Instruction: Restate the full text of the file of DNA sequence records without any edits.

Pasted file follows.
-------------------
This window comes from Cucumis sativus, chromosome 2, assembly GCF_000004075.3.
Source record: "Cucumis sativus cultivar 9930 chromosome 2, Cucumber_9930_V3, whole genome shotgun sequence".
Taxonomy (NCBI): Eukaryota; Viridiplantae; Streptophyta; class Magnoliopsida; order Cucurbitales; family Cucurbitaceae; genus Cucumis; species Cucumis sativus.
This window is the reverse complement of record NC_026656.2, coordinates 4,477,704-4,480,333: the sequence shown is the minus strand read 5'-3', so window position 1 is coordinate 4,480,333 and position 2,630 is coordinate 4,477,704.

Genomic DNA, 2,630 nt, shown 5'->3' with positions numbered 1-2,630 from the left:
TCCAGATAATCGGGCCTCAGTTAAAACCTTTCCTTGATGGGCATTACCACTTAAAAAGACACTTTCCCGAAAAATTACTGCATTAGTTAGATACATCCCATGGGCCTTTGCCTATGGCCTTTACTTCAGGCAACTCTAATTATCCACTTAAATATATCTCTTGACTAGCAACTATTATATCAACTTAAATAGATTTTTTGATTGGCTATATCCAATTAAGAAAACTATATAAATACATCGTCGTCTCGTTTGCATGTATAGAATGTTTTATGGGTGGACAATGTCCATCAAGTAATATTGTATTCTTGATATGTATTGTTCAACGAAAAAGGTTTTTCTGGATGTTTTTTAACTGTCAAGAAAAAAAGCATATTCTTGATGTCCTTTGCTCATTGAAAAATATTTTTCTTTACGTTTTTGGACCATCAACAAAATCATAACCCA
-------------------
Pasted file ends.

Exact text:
This window comes from Cucumis sativus, chromosome 2, assembly GCF_000004075.3.
Source record: "Cucumis sativus cultivar 9930 chromosome 2, Cucumber_9930_V3, whole genome shotgun sequence".
Taxonomy (NCBI): Eukaryota; Viridiplantae; Streptophyta; class Magnoliopsida; order Cucurbitales; family Cucurbitaceae; genus Cucumis; species Cucumis sativus.
This window is the reverse complement of record NC_026656.2, coordinates 4,477,704-4,480,333: the sequence shown is the minus strand read 5'-3', so window position 1 is coordinate 4,480,333 and position 2,630 is coordinate 4,477,704.

Genomic DNA, 2,630 nt, shown 5'->3' with positions numbered 1-2,630 from the left:
TCCAGATAATCGGGCCTCAGTTAAAACCTTTCCTTGATGGGCATTACCACTTAAAAAGACACTTTCCCGAAAAATTACTGCATTAGTTAGATACATCCCATGGGCCTTTGCCTATGGCCTTTACTTCAGGCAACTCTAATTATCCACTTAAATATATCTCTTGACTAGCAACTATTATATCAACTTAAATAGATTTTTTGATTGGCTATATCCAATTAAGAAAACTATATAAATACATCGTCGTCTCGTTTGCATGTATAGAATGTTTTATGGGTGGACAATGTCCATCAAGTAATATTGTATTCTTGATATGTATTGTTCAACGAAAAAGGTTTTTCTGGATGTTTTTTAACTGTCAAGAAAAAAAGCATATTCTTGATGTCCTTTGCTCATTGAAAAATATTTTTCTTTACGTTTTTGGACCATCAACAAAATCATAACCCA